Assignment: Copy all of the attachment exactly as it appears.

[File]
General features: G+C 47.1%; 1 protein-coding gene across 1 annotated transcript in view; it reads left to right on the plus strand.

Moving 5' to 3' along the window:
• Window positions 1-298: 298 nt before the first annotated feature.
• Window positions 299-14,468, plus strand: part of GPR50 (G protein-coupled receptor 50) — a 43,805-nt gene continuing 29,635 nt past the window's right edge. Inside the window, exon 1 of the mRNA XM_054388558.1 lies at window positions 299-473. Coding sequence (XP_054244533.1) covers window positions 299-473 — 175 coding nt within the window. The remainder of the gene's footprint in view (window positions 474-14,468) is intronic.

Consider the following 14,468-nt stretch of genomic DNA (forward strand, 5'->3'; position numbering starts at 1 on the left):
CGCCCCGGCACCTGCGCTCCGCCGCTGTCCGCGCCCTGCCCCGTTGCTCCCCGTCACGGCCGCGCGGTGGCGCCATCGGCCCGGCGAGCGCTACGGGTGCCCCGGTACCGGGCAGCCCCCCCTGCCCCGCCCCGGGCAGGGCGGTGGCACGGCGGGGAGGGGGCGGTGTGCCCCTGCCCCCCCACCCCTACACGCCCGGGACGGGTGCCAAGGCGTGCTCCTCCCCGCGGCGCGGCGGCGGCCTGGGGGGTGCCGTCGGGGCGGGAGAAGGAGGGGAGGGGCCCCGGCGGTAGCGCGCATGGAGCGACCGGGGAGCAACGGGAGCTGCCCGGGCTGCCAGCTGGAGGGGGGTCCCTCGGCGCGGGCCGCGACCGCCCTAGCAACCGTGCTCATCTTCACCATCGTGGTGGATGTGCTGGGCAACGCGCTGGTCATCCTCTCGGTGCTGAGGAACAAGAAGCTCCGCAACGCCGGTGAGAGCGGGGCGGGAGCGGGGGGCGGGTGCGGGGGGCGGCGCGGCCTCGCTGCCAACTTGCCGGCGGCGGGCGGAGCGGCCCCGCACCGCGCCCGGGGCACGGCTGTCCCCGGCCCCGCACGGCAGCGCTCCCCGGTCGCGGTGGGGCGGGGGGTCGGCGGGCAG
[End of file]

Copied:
General features: G+C 47.1%; 1 protein-coding gene across 1 annotated transcript in view; it reads left to right on the plus strand.

Moving 5' to 3' along the window:
• Window positions 1-298: 298 nt before the first annotated feature.
• Window positions 299-14,468, plus strand: part of GPR50 (G protein-coupled receptor 50) — a 43,805-nt gene continuing 29,635 nt past the window's right edge. Inside the window, exon 1 of the mRNA XM_054388558.1 lies at window positions 299-473. Coding sequence (XP_054244533.1) covers window positions 299-473 — 175 coding nt within the window. The remainder of the gene's footprint in view (window positions 474-14,468) is intronic.

Consider the following 14,468-nt stretch of genomic DNA (forward strand, 5'->3'; position numbering starts at 1 on the left):
CGCCCCGGCACCTGCGCTCCGCCGCTGTCCGCGCCCTGCCCCGTTGCTCCCCGTCACGGCCGCGCGGTGGCGCCATCGGCCCGGCGAGCGCTACGGGTGCCCCGGTACCGGGCAGCCCCCCCTGCCCCGCCCCGGGCAGGGCGGTGGCACGGCGGGGAGGGGGCGGTGTGCCCCTGCCCCCCCACCCCTACACGCCCGGGACGGGTGCCAAGGCGTGCTCCTCCCCGCGGCGCGGCGGCGGCCTGGGGGGTGCCGTCGGGGCGGGAGAAGGAGGGGAGGGGCCCCGGCGGTAGCGCGCATGGAGCGACCGGGGAGCAACGGGAGCTGCCCGGGCTGCCAGCTGGAGGGGGGTCCCTCGGCGCGGGCCGCGACCGCCCTAGCAACCGTGCTCATCTTCACCATCGTGGTGGATGTGCTGGGCAACGCGCTGGTCATCCTCTCGGTGCTGAGGAACAAGAAGCTCCGCAACGCCGGTGAGAGCGGGGCGGGAGCGGGGGGCGGGTGCGGGGGGCGGCGCGGCCTCGCTGCCAACTTGCCGGCGGCGGGCGGAGCGGCCCCGCACCGCGCCCGGGGCACGGCTGTCCCCGGCCCCGCACGGCAGCGCTCCCCGGTCGCGGTGGGGCGGGGGGTCGGCGGGCAG